Wednesday, June 23, 2010

KC Barbeque Society celebrates 25 years with book of recipes, memories

The Kansas City Star

What’s your favorite sport?

For Carolyn Wells, Ardie Davis or Paul Kirk, the answer is competition barbecue.

The three friends are the sauce-stained and smoke-stoked minds behind “The Kansas City Barbeque Society Cookbook: 25th Anniversary Edition” (Andrews McMeel, $24.99), a collection of 200 recipes and a snapshot scrapbook released in honor of the nonprofit organization’s 25th anniversary.

This breakfast interview was conducted at Johnny’s Hickory House Bar-B-Q in Mission over plates of ribs and chicken. Kirk, a professional chef and winner of more than 475 cooking and barbecuing awards, brought along Brisket and Gravy With Flaky Biscuits, a recipe that appears in the cookbook.

Q: So you guys eat it for breakfast. You eat it for dessert. Is there any time you can’t eat barbecue?

Kirk: (Laughs.) No, not that I know of.

Wells: We haven’t found it yet.

Kirk: And I’m not looking!

So take me back 25 years. Could you ever have imagined the success of the KCBS?

Wells: Never. All we wanted to do was drink beer and cook and go home with meat.

Davis: It’s amazing because there are a lot of other barbecue organizations. Some have come and gone, and some are a lot older than we are. … I guess we just didn’t know it couldn’t be done. But for some reason, KCBS just took off.

Wells: Now we’re over 13,000 members.

Do you think the success of KCBS is because of what you’re doing with the organization as opposed to other organizations, or is it because the KCBS’ home base is Kansas City?

Davis: Some of both, but I think KCBS has a reputation for fairness. Most cooks prefer the blind judging format, and the reputation helps attract members and contests. Some of them have elaborate numbering systems, and competitors try to figure out how to beat the system.

Ours is just very straightforward, and everybody trusts it’s going to be blind judging so everybody knows they can get a fair shake. They even rotate the entries so that the same table doesn’t get the same entries every time.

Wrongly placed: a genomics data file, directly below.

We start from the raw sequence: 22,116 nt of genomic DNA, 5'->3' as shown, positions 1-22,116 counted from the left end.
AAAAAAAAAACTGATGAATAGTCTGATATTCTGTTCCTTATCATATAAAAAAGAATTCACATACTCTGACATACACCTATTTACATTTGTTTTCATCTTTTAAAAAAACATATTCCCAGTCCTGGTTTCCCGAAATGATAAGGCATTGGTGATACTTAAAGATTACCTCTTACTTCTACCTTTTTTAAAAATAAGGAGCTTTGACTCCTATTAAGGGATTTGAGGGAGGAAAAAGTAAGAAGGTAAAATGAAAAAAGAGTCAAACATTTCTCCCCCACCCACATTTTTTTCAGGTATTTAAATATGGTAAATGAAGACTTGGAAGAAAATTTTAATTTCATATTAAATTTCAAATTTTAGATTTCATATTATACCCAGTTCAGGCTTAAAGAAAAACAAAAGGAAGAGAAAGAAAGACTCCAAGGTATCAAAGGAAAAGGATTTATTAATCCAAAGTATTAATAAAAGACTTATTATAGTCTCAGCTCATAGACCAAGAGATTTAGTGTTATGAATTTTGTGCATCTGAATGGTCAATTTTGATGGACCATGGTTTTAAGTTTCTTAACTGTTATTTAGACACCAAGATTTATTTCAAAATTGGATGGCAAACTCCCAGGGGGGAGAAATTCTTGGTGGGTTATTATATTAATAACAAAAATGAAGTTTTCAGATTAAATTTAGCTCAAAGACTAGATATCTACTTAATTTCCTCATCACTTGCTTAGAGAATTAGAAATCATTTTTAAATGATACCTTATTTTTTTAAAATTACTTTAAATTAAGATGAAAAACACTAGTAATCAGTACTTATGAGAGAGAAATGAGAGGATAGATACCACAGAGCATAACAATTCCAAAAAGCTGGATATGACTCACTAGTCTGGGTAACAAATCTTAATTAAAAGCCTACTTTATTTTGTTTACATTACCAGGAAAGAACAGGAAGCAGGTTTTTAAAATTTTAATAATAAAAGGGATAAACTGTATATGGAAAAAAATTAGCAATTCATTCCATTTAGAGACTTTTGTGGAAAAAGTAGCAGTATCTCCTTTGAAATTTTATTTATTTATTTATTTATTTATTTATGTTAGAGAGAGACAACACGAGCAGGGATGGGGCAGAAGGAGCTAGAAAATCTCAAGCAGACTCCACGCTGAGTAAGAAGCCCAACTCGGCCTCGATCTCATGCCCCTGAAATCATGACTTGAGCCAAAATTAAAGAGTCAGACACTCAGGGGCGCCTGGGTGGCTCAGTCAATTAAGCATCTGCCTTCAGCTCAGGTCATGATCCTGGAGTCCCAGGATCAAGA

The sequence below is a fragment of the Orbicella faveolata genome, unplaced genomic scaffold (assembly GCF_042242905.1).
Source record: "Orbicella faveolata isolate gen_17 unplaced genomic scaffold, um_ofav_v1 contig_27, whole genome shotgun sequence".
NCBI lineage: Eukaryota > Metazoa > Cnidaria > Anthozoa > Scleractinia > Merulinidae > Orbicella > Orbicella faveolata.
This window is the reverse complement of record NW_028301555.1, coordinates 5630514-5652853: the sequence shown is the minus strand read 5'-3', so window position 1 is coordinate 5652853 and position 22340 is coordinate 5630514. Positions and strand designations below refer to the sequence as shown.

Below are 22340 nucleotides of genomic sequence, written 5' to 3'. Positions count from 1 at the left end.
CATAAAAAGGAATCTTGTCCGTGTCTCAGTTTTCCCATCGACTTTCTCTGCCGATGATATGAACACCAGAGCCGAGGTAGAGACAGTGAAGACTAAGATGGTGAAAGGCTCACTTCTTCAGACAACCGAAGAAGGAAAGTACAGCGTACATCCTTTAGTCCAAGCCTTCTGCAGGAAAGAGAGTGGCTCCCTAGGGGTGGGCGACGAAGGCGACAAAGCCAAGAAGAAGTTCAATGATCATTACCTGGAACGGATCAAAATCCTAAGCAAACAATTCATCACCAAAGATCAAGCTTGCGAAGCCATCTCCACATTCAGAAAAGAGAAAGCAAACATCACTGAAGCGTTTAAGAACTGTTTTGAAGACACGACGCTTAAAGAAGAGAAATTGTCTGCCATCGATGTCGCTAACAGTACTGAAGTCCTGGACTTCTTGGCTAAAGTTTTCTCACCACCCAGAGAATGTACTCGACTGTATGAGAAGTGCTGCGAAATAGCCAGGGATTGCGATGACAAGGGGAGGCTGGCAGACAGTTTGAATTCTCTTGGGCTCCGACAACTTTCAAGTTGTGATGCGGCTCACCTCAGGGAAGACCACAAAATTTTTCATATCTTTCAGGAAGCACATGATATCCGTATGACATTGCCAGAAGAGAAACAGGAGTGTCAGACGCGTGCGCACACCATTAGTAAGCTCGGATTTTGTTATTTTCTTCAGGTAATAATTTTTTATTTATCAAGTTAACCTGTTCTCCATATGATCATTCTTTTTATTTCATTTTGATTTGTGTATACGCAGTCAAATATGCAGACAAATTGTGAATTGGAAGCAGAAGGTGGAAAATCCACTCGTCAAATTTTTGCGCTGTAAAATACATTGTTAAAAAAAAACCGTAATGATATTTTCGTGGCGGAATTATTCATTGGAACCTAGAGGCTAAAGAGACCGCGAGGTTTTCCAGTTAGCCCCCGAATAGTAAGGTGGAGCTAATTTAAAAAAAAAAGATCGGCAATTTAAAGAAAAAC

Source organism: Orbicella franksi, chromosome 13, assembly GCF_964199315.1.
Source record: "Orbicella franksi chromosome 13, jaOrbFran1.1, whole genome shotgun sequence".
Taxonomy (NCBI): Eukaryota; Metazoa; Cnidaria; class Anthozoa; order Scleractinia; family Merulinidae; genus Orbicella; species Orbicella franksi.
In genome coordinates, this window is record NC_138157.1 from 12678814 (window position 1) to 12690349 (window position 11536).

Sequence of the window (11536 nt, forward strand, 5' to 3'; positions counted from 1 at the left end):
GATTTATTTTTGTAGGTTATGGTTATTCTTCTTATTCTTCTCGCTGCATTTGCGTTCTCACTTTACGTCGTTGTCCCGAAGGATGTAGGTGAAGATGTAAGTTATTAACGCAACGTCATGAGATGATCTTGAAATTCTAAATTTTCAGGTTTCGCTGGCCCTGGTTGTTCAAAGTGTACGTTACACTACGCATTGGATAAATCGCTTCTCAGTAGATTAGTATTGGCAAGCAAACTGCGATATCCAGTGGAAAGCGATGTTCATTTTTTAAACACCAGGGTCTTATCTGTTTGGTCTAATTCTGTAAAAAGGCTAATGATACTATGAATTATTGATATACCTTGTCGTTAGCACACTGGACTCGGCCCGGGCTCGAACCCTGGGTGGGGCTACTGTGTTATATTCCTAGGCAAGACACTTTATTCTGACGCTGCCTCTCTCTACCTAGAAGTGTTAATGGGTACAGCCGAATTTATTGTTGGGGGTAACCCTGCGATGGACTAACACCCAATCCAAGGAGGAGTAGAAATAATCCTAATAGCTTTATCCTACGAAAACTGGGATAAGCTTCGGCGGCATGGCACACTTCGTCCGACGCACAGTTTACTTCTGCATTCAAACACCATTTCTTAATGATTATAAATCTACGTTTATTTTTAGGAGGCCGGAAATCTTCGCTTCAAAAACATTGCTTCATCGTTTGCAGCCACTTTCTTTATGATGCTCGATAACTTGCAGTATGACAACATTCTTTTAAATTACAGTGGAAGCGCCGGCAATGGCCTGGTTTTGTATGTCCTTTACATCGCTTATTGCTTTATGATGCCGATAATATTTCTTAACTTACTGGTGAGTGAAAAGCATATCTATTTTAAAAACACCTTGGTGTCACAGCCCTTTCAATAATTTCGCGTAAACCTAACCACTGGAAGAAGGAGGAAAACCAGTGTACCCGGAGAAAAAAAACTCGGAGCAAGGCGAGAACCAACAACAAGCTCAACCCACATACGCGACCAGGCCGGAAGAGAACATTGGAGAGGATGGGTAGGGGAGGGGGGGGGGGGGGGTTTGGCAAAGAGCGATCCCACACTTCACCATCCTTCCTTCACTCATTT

I mean, it’s taken 25 years, and we’re constantly fine-tuning it. That’s why we say in the book, check the website ( for current rules and regulations.

Wells: And then culturally, barbecue is the ultimate comfort food. It’s everyman’s food. So even in tough economic times, people just sort of gravitate toward it. It’s all about food, family, fun and friends. Barbecue is not a solitary pursuit.

But with funny team names, pig noses and jazzed-up cookers, does KCBS win out because the members are wackier than other organizations?

Wells: The others are just as wacky, but they’re not as vocal about it. My catchphrase is barbecue people see themselves a couple of steps off center, and they like themselves that way. It’s a “Why be normal?” thing.

Putting the cookbook together over the last year must have been a real trip down memory lane for all of you.

Kirk: Some critics have said, “This looks like a yearbook.” You’re right. Thank you. But they said that to diss us.

Wells: We think the 30th anniversary book could be twice the size.

Are you already looking ahead to the next cookbook?

Davis: Absolutely.

Your first cookbook, “The Kansas City Barbeque Society Cookbook” (Favorite Recipes Press), was it timed to an anniversary?

Wells: No. But our last book sold 118,000 copies and made the Walter McIlhenny Cookbook Hall of Fame.

Davis: The book is full of memories, some of them bittersweet. You see friends that are gone. And we don’t want to forget them.

Is the cookbook something that you think will drive new membership?

Wells:You’d never believe that everybody in the world wants to be a barbecue judge. We’ve certified more than 15,000 judges, and they tend to travel in a pack like we do. So they’re friends with other judges, and it’s a great way to visit places you wouldn’t normally go and experience friendships you haven’t made yet.

Barbecue has got a fair tourism component to it, to the point that people are now doing economic impact studies to see how much revenue a barbecue contest brings to, say, Greenwood, S.C. There it has gone from $500,000 to $3 million in three years.

Kirk: I figured up what I spent for the Lenexa Barbecue Battle over the years, and it’s over $35,000 in meat alone. So if that’s bought in one small town, that’s a hell of an impact.

Wells: Anothercool thing is to see the industries spawned from competition barbecue. We didn’t invent rubs, but they became more of an everyday item after competition barbecue started coming along. While rubs may be expensive, we also know it takes years off the learning curve for competition cooking. The number of restaurateurs and caterers who have branched out from competition barbecue is considerable.